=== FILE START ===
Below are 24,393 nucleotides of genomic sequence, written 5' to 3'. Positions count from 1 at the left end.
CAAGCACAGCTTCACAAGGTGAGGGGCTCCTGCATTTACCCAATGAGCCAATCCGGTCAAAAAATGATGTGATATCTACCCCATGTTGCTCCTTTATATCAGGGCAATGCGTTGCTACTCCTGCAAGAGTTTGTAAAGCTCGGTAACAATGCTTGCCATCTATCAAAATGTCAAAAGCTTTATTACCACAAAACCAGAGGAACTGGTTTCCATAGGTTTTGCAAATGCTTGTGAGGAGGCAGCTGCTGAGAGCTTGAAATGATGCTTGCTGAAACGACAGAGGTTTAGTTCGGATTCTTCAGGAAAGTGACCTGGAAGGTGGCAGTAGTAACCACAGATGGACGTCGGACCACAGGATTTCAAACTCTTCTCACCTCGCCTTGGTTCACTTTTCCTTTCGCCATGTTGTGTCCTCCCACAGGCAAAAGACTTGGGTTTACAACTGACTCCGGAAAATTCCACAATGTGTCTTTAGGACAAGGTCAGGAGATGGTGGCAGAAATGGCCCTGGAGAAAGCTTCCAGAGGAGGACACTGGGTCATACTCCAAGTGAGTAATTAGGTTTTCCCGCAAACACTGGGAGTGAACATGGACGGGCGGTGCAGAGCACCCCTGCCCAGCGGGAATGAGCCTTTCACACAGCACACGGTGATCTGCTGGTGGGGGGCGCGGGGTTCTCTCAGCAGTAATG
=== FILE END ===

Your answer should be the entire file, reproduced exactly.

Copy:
Below are 24,393 nucleotides of genomic sequence, written 5' to 3'. Positions count from 1 at the left end.
CAAGCACAGCTTCACAAGGTGAGGGGCTCCTGCATTTACCCAATGAGCCAATCCGGTCAAAAAATGATGTGATATCTACCCCATGTTGCTCCTTTATATCAGGGCAATGCGTTGCTACTCCTGCAAGAGTTTGTAAAGCTCGGTAACAATGCTTGCCATCTATCAAAATGTCAAAAGCTTTATTACCACAAAACCAGAGGAACTGGTTTCCATAGGTTTTGCAAATGCTTGTGAGGAGGCAGCTGCTGAGAGCTTGAAATGATGCTTGCTGAAACGACAGAGGTTTAGTTCGGATTCTTCAGGAAAGTGACCTGGAAGGTGGCAGTAGTAACCACAGATGGACGTCGGACCACAGGATTTCAAACTCTTCTCACCTCGCCTTGGTTCACTTTTCCTTTCGCCATGTTGTGTCCTCCCACAGGCAAAAGACTTGGGTTTACAACTGACTCCGGAAAATTCCACAATGTGTCTTTAGGACAAGGTCAGGAGATGGTGGCAGAAATGGCCCTGGAGAAAGCTTCCAGAGGAGGACACTGGGTCATACTCCAAGTGAGTAATTAGGTTTTCCCGCAAACACTGGGAGTGAACATGGACGGGCGGTGCAGAGCACCCCTGCCCAGCGGGAATGAGCCTTTCACACAGCACACGGTGATCTGCTGGTGGGGGGCGCGGGGTTCTCTCAGCAGTAATG